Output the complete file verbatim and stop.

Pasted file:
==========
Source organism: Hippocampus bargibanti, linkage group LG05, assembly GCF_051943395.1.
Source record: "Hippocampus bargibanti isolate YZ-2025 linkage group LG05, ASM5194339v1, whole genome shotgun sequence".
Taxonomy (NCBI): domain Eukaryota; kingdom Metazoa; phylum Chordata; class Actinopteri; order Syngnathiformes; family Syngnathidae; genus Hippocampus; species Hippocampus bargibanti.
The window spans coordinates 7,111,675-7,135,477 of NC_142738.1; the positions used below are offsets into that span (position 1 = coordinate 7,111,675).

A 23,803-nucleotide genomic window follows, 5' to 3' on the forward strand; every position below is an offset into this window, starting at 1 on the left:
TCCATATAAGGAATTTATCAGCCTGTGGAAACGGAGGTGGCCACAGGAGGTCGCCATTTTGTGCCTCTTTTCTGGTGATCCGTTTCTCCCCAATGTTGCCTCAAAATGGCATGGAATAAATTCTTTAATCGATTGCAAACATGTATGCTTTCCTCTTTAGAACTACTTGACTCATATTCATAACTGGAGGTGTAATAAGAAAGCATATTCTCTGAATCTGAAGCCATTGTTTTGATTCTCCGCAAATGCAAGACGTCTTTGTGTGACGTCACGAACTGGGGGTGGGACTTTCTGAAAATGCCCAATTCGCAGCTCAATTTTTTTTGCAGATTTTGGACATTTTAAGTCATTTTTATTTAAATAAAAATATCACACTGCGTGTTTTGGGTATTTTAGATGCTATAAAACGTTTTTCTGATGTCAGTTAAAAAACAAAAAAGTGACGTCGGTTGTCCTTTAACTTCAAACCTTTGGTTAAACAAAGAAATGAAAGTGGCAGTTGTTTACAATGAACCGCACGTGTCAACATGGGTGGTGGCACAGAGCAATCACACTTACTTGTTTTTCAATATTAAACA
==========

Source organism: Hippocampus bargibanti, linkage group LG05, assembly GCF_051943395.1.
Source record: "Hippocampus bargibanti isolate YZ-2025 linkage group LG05, ASM5194339v1, whole genome shotgun sequence".
Taxonomy (NCBI): domain Eukaryota; kingdom Metazoa; phylum Chordata; class Actinopteri; order Syngnathiformes; family Syngnathidae; genus Hippocampus; species Hippocampus bargibanti.
The window spans coordinates 7,111,675-7,135,477 of NC_142738.1; the positions used below are offsets into that span (position 1 = coordinate 7,111,675).

A 23,803-nucleotide genomic window follows, 5' to 3' on the forward strand; every position below is an offset into this window, starting at 1 on the left:
TCCATATAAGGAATTTATCAGCCTGTGGAAACGGAGGTGGCCACAGGAGGTCGCCATTTTGTGCCTCTTTTCTGGTGATCCGTTTCTCCCCAATGTTGCCTCAAAATGGCATGGAATAAATTCTTTAATCGATTGCAAACATGTATGCTTTCCTCTTTAGAACTACTTGACTCATATTCATAACTGGAGGTGTAATAAGAAAGCATATTCTCTGAATCTGAAGCCATTGTTTTGATTCTCCGCAAATGCAAGACGTCTTTGTGTGACGTCACGAACTGGGGGTGGGACTTTCTGAAAATGCCCAATTCGCAGCTCAATTTTTTTTGCAGATTTTGGACATTTTAAGTCATTTTTATTTAAATAAAAATATCACACTGCGTGTTTTGGGTATTTTAGATGCTATAAAACGTTTTTCTGATGTCAGTTAAAAAACAAAAAAGTGACGTCGGTTGTCCTTTAACTTCAAACCTTTGGTTAAACAAAGAAATGAAAGTGGCAGTTGTTTACAATGAACCGCACGTGTCAACATGGGTGGTGGCACAGAGCAATCACACTTACTTGTTTTTCAATATTAAACA